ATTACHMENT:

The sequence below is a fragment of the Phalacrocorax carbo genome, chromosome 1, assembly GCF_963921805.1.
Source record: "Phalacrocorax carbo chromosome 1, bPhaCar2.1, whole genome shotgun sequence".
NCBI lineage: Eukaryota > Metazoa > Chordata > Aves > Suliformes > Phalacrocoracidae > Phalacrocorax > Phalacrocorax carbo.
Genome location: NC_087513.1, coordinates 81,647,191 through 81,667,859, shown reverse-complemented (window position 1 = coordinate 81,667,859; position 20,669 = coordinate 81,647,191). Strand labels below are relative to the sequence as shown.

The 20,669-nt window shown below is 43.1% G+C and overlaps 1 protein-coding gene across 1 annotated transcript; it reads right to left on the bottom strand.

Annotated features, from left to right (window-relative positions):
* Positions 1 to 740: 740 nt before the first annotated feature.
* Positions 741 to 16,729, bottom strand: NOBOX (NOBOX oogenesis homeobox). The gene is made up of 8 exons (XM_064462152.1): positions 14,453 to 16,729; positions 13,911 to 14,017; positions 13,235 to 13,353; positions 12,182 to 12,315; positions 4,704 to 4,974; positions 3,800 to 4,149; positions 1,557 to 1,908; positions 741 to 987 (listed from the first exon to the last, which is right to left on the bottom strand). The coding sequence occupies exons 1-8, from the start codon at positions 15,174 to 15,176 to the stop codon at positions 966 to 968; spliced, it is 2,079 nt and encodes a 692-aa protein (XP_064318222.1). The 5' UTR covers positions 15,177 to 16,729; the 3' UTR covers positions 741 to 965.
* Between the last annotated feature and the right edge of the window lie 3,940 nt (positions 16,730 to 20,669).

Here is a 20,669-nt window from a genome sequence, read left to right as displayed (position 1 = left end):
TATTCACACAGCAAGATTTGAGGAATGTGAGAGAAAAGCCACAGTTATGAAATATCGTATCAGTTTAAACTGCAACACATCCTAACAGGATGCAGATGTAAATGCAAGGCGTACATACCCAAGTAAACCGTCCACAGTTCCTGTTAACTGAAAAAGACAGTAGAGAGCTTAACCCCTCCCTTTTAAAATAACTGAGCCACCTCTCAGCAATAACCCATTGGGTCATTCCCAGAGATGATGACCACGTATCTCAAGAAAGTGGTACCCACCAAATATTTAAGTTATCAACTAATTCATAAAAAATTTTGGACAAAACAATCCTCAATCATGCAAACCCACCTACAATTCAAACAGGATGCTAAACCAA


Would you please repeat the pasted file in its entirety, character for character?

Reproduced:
The sequence below is a fragment of the Phalacrocorax carbo genome, chromosome 1, assembly GCF_963921805.1.
Source record: "Phalacrocorax carbo chromosome 1, bPhaCar2.1, whole genome shotgun sequence".
NCBI lineage: Eukaryota > Metazoa > Chordata > Aves > Suliformes > Phalacrocoracidae > Phalacrocorax > Phalacrocorax carbo.
Genome location: NC_087513.1, coordinates 81,647,191 through 81,667,859, shown reverse-complemented (window position 1 = coordinate 81,667,859; position 20,669 = coordinate 81,647,191). Strand labels below are relative to the sequence as shown.

The 20,669-nt window shown below is 43.1% G+C and overlaps 1 protein-coding gene across 1 annotated transcript; it reads right to left on the bottom strand.

Annotated features, from left to right (window-relative positions):
* Positions 1 to 740: 740 nt before the first annotated feature.
* Positions 741 to 16,729, bottom strand: NOBOX (NOBOX oogenesis homeobox). The gene is made up of 8 exons (XM_064462152.1): positions 14,453 to 16,729; positions 13,911 to 14,017; positions 13,235 to 13,353; positions 12,182 to 12,315; positions 4,704 to 4,974; positions 3,800 to 4,149; positions 1,557 to 1,908; positions 741 to 987 (listed from the first exon to the last, which is right to left on the bottom strand). The coding sequence occupies exons 1-8, from the start codon at positions 15,174 to 15,176 to the stop codon at positions 966 to 968; spliced, it is 2,079 nt and encodes a 692-aa protein (XP_064318222.1). The 5' UTR covers positions 15,177 to 16,729; the 3' UTR covers positions 741 to 965.
* Between the last annotated feature and the right edge of the window lie 3,940 nt (positions 16,730 to 20,669).

Here is a 20,669-nt window from a genome sequence, read left to right as displayed (position 1 = left end):
TATTCACACAGCAAGATTTGAGGAATGTGAGAGAAAAGCCACAGTTATGAAATATCGTATCAGTTTAAACTGCAACACATCCTAACAGGATGCAGATGTAAATGCAAGGCGTACATACCCAAGTAAACCGTCCACAGTTCCTGTTAACTGAAAAAGACAGTAGAGAGCTTAACCCCTCCCTTTTAAAATAACTGAGCCACCTCTCAGCAATAACCCATTGGGTCATTCCCAGAGATGATGACCACGTATCTCAAGAAAGTGGTACCCACCAAATATTTAAGTTATCAACTAATTCATAAAAAATTTTGGACAAAACAATCCTCAATCATGCAAACCCACCTACAATTCAAACAGGATGCTAAACCAA